We had bipartisan support on expanding the ability to retire, particularly now that so many companies are no longer giving pensions. Giving Americans the ability to put away pre-tax dollars for their retirement is one of the few provisions in our tax code that encourages early saving. Capping the amount Americans can contribute pre-tax, or in other words, turning every 401(k) into something more like a Roth IRA will discourage Americans from saving and handicap their ability to retire with dignity and security, now that defined benefit plans are declining.
For years, we Democrats, often joined by Republican colleagues, have fought for policies that would make 401(k)s more attractive and provide greater benefits – in other words, the exact opposite of what the Republican leadership is considering. We’ve put forward proposals on auto-enrollment, increasing incentives for businesses that enroll workers and match contributions, and letting small businesses pool together to offer plans. Each of these ideas would encourage more Americans – particularly younger families who have great burdens on them - to start saving early for retirement, which everyone agrees is essential to building up enough of a nest egg to live out your golden years in some degree of dignity and comfort.
The Republican proposals say to every future retiree that they don’t care about your ability to retire, they just want to get your tax revenue into federal coffers as soon as possible so they can give a tax break to the very wealthy, that top 1%.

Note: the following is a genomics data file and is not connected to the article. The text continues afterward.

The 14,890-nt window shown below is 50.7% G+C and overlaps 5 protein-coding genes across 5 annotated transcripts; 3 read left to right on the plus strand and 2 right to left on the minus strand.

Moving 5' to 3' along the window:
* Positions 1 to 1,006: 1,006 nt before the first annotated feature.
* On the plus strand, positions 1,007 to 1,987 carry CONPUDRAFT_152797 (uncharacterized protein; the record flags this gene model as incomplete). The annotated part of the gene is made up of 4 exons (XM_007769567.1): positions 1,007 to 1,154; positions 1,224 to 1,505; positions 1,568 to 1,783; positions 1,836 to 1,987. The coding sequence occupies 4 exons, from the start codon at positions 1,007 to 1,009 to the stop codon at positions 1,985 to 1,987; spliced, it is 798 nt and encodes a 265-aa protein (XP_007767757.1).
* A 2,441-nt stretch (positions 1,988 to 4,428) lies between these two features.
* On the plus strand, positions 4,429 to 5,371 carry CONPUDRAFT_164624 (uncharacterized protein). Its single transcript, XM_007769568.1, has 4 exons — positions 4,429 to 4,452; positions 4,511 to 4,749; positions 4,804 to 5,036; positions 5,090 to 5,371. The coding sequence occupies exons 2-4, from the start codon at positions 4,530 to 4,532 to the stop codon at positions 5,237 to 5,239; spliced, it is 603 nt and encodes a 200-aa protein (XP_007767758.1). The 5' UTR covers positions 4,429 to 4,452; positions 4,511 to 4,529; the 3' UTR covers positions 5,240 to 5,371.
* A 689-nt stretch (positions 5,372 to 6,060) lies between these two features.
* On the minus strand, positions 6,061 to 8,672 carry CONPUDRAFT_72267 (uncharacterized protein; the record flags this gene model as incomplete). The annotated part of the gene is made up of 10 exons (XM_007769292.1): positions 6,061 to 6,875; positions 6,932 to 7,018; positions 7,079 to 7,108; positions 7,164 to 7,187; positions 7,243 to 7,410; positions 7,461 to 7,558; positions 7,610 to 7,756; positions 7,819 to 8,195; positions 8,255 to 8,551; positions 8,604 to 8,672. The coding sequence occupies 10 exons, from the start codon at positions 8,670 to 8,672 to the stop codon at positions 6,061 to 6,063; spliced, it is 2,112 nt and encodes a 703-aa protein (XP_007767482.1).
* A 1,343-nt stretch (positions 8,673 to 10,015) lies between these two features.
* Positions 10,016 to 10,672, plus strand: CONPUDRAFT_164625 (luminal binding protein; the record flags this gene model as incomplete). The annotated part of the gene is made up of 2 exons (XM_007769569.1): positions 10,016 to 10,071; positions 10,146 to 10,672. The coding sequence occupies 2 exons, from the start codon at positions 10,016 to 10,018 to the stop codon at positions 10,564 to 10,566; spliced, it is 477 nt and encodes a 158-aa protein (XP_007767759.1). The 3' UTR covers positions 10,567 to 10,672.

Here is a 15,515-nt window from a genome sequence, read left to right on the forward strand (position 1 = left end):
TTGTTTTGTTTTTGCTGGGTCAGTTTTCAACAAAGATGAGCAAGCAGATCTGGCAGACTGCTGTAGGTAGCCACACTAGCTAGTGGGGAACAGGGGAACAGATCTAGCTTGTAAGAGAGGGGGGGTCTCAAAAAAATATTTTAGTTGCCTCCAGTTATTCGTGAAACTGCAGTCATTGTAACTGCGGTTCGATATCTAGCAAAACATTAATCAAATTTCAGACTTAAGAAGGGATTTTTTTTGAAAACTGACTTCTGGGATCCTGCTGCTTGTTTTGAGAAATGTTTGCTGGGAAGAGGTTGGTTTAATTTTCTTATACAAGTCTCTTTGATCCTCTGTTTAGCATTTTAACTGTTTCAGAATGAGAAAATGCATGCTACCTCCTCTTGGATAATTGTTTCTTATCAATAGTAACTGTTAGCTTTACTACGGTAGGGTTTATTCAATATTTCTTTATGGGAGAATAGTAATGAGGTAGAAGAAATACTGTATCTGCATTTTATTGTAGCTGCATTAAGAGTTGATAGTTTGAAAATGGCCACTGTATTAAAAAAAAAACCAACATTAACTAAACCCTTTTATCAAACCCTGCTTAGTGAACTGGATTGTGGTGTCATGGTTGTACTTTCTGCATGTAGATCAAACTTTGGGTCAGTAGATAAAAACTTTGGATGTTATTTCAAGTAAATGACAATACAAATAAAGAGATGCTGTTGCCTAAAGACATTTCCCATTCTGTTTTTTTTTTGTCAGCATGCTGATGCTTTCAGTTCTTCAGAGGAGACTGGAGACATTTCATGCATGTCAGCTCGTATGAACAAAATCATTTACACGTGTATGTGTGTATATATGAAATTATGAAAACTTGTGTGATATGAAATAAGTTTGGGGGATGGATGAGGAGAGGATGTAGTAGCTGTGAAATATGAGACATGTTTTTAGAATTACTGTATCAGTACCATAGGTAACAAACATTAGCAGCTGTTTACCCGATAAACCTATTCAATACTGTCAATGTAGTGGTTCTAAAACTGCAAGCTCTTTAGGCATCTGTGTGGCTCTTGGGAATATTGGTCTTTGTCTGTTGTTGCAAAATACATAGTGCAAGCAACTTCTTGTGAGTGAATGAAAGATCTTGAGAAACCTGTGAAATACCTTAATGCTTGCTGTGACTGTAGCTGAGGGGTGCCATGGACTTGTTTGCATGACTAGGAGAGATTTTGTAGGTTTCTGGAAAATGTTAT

The contrast could not be clearer: Democrats want to expand and enhance 401k plans, not cut and cap them -- that’s a better deal for American workers and middle-class families.
Instead of this one-party, secretive approach, Democrats and Republicans should be meeting with each other and talking about tax reform in a bipartisan setting to forge a bipartisan proposal. That’s what committees were designed to do. That’s what regular order was designed to produce. Just like on healthcare, the Republicans are straining the legislative traditions of this body and risking their ability to govern effectively - we saw what happened with healthcare - by going it alone.
The American people expect more of their elected officials that an assembly line of partisan legislation, crafted in secret, and considered with such haste.
I know why our Republican colleagues want to rush this through. They know the more the American people learn about this bill, the more it favors the wealthy, the more they will not like it. Just like with healthcare, once this bill is unveiled, the American people, now only 30% of whom support it, even fewer will. And maybe our Republican colleagues will see the light and work with us to get good tax reform that focuses on the middle class and not the top 1%.